Scholars address sexual violence ethics
Around the world, the conversation on how to properly address sexual assault is still ongoing. In a panel on Friday, the University’s Feminist and Sexual Ethics Project sought to highlight ways that race, ethnicity and religion can intersect and shape perspectives in approaching sexual violence.
Moderated by Prof. ChaeRan Freeze (NEJS), the panel included Prof. Bernadette Brooten (REL) and Sarah Deer, a Native American lawyer who played a role in the 2013 reauthorization of the Violence Against Women Act.
Brooten, the Robert and Myra Kraft and Jacob Hyatt professor of Christian studies and a member of the Brandeis Task Force on Sexual Assault began the discussion by explaining that “sexual violence happens in all communities, but differently in each.” Accordingly, she sought to highlight some of the ways culture affects society’s perspective on the crime.
“Only by addressing culture, religion, economics, politics and different actions to legal protection,” Brooten explained, “can we dismantle specific rape cultures.” By viewing sexual assault with regard to all of these factors, society can address each sexual assault in culturally appropriate ways, she asserted.
She also noted that, while the material can be triggering to some individuals, “economic and political circumstances can determine a survivor’s access to protection and other resources.”
Brooten called attention to the fact that political and religious traditions can also affect how sexual assault is reported. With regard to sexual assault against Native women, tribal authorities are not allowed to arrest non-Native suspects, which can “give other suspects free reign,” she said.
On the one hand, while religion can be a form of healing and virtue, it can also contribute to the belief that a victim is responsible for not following religious values of virginity, said Brooten. Through this, “harmful racial and religious stereotypes” can form and shape harrowing narratives against people of color that have the ability to persist throughout history, she added.
“Until we hold white rapists accountable,” noted Brooten, “white and other survivors will continue to suffer from the racist view that white people are unlikely to rape.” With this in mind, she suggested that, in order to dismantle this negative perspective, “we can work to overcome our implicit racial and other biases” and listen to survivors in order to redouble efforts against sexual violence.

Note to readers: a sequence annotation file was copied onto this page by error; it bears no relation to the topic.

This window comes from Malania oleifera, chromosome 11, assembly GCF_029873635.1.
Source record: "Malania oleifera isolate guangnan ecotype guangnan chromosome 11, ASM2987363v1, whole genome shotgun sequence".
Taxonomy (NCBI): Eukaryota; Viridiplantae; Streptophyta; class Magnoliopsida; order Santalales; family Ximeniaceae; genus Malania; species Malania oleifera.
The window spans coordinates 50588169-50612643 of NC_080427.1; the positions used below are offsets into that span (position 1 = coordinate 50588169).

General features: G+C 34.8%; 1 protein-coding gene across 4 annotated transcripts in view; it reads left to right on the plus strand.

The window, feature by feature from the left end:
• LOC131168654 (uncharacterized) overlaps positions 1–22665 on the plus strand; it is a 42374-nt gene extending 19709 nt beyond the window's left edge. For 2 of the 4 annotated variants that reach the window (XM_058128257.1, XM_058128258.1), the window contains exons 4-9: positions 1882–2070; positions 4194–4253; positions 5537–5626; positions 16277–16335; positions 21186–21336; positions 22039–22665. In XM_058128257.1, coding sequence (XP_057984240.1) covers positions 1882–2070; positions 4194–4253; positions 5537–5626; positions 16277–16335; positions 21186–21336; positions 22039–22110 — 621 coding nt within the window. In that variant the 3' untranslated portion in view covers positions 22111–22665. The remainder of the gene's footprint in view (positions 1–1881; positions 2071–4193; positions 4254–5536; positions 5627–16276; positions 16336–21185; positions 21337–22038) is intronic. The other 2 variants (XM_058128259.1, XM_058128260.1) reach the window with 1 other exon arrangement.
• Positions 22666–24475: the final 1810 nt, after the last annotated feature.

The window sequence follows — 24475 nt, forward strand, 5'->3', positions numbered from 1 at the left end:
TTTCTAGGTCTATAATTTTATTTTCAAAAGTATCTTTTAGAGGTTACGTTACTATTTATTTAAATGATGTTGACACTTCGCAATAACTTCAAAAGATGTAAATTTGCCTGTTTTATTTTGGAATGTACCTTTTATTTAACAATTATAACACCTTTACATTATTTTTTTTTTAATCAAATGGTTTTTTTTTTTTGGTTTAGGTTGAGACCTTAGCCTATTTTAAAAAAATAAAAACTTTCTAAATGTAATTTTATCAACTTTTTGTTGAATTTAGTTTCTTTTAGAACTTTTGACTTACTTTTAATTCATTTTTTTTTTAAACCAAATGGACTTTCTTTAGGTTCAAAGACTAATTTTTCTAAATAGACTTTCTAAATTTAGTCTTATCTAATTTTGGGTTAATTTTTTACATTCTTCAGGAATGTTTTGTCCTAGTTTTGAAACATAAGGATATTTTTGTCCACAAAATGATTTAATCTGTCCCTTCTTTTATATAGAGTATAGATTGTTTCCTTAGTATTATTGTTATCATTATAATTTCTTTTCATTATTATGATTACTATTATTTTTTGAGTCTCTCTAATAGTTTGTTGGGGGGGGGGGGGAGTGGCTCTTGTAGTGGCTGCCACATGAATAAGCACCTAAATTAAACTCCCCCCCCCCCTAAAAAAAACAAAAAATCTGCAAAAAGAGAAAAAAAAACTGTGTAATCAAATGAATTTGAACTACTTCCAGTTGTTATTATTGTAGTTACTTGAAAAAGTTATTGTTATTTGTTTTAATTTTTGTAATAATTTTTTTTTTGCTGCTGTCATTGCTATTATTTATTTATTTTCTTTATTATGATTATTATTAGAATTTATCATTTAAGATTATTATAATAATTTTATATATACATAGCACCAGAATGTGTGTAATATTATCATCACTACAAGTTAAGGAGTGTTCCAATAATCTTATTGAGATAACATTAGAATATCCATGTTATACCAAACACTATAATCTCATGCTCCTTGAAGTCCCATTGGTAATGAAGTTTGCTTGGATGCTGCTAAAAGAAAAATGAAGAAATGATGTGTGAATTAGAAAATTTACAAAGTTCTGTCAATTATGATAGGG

After Brooten discussed her ideas, Freeze continued the conversation by introducing Deer, who serves as a Chief Justice of the Prairie Indian Community Court of Appeals and a law professor at the University of Kansas.
Deer spoke about the perspective of Native American women and sexual violence. She explained that for many Native American women, it can be difficult for survivors of sexual assault to “separate recent instances from the larger experience that [Native] people have endured through a history of forced removal, displacement and destruction.”
Deer continued to explain that “Native nations” have also been wounded by the historical circumstances surrounding the displacement of Native peoples. Moreover, “Rape as a socio-political problem,” Deer said, “came to us as boats from Europe.” This perspective illustrates rape as a “method of war” which serves to divide and humiliate a nation and its people.
Brooten then brought the discussion back to the intersection of religion and sexual assault, defining sexual assault in the context of religion as an “invasion of body, mind and spirit.”
While religion has shifted its stance on sexual assault over time, many historical views are still prevalent, she added.
Brooten explained that “we need more research on correlating scriptures to views on sexual assault.” Differing views of strong religious figures can also shape how someone approaches recovery after a sexual assault, she asserted.
Brooten said that “believing in a benevolent God can help to heal from the trauma of rape,” while conversely, “believing in a condemnatory God can hinder it.”
Brooten concluded that while sexual assault is still prevalent in today’s society, “important leaders and progressive interpretations are desperately needed to address the spiritual crime of sexual assault.”